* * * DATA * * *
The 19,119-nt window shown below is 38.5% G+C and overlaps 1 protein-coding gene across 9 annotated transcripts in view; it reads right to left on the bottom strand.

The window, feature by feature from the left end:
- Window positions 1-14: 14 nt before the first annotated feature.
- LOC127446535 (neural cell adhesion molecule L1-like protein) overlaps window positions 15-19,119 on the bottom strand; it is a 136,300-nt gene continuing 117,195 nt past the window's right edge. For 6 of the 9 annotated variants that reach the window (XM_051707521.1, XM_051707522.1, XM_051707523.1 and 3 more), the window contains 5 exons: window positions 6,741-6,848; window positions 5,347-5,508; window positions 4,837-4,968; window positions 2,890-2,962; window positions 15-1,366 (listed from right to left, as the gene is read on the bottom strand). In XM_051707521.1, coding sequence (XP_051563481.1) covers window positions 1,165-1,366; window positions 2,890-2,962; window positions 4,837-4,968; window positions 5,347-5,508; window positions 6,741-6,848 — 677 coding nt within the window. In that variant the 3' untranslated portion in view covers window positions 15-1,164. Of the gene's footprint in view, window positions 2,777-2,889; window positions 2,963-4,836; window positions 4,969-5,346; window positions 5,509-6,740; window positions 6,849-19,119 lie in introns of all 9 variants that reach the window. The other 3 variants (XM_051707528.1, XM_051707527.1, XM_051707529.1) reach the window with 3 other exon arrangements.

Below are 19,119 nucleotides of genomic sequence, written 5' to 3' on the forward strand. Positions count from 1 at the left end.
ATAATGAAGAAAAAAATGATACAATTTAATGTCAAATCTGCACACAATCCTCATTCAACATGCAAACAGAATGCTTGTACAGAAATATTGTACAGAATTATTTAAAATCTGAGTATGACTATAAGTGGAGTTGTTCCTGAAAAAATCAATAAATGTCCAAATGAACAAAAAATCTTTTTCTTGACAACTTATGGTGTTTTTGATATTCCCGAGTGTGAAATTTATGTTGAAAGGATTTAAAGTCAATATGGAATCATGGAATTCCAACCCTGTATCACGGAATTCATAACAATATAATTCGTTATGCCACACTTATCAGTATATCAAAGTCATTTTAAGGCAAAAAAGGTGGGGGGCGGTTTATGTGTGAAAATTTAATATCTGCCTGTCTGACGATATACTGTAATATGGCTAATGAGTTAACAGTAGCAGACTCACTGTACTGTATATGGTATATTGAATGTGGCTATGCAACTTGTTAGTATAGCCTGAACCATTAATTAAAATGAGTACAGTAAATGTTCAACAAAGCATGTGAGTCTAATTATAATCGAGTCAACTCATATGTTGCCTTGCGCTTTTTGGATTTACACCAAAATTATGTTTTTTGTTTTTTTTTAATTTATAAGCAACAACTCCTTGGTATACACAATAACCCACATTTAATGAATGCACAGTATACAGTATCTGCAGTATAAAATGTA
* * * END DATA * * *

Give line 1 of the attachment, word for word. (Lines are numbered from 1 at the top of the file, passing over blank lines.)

The 19,119-nt window shown below is 38.5% G+C and overlaps 1 protein-coding gene across 9 annotated transcripts in view; it reads right to left on the bottom strand.